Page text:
Last week I had the privilege of being invited to the film premiere of Finding Mike by one of its sponsors, Legal and General. This documentary tracks how Jonny tried to find the stranger who stopped him jumping off Westminster Bridge eight years previously.
While the film was compelling viewing, it was the insights I gained afterwards that took my understanding of mental illness several steps forward (but I have a long way to go).
As I listened to Jonny, who is schizophrenic, explain his view of the world, and as I met a counsellor who is bi-polar and a campaigner who copes with post-traumatic stress disorder as a result of childhood abuse, it became clear to me that many people in our workplaces are dealing with mental illnesses every day that go way beyond stress.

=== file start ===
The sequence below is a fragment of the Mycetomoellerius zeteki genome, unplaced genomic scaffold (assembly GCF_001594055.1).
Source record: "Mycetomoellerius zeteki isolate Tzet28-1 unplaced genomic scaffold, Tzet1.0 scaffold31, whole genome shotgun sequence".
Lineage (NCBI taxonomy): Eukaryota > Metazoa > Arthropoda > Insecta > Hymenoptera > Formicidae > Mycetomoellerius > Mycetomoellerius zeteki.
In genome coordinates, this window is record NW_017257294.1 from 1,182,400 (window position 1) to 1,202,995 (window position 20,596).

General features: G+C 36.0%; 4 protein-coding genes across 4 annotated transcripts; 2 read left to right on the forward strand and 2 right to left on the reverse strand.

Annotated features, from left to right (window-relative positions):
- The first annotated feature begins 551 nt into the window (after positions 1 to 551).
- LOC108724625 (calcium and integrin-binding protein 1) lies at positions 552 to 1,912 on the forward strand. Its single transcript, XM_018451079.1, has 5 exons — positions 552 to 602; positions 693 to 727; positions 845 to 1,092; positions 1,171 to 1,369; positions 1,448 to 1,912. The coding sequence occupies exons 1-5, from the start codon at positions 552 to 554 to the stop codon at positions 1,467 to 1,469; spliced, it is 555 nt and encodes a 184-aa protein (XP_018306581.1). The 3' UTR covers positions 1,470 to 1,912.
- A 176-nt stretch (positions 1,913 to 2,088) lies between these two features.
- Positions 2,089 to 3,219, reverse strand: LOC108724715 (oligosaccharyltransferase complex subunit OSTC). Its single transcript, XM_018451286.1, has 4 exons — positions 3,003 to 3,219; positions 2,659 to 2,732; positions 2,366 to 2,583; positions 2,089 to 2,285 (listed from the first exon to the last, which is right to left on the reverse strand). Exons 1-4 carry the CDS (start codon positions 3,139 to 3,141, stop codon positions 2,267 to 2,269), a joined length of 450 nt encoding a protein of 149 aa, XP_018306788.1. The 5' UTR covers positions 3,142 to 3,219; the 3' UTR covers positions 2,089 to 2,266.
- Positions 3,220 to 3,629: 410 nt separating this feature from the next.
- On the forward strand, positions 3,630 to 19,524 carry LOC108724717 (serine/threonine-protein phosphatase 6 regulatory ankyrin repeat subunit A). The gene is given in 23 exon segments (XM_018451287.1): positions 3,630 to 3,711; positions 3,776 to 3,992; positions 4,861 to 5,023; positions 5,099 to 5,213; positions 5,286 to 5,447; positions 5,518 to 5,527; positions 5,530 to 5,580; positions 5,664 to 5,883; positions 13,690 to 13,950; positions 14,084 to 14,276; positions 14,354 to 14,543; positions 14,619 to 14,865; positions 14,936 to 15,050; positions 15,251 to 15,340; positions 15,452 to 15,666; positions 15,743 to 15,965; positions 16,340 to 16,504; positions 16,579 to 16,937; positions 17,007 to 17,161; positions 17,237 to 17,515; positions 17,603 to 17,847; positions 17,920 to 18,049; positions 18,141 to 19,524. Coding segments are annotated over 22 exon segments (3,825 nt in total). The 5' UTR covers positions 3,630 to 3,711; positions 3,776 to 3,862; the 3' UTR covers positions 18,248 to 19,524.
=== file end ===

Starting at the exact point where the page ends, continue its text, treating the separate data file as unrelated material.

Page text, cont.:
I feel I know so little, but I also know that the vast majority of workplaces are still back in the dark ages when it comes to mental illness. All the people I met were highly talented, but all needed to have tools to cope with their respective condition.
Given that we all tend to spend the biggest proportion of our waking hours in work, those with mental illness should ideally be able to tell HR and line managers (stigma-free) what to look for in order to spot when things are starting to go wrong and an episode might be starting.
We all have a long way to go on that, but the journey needs to start.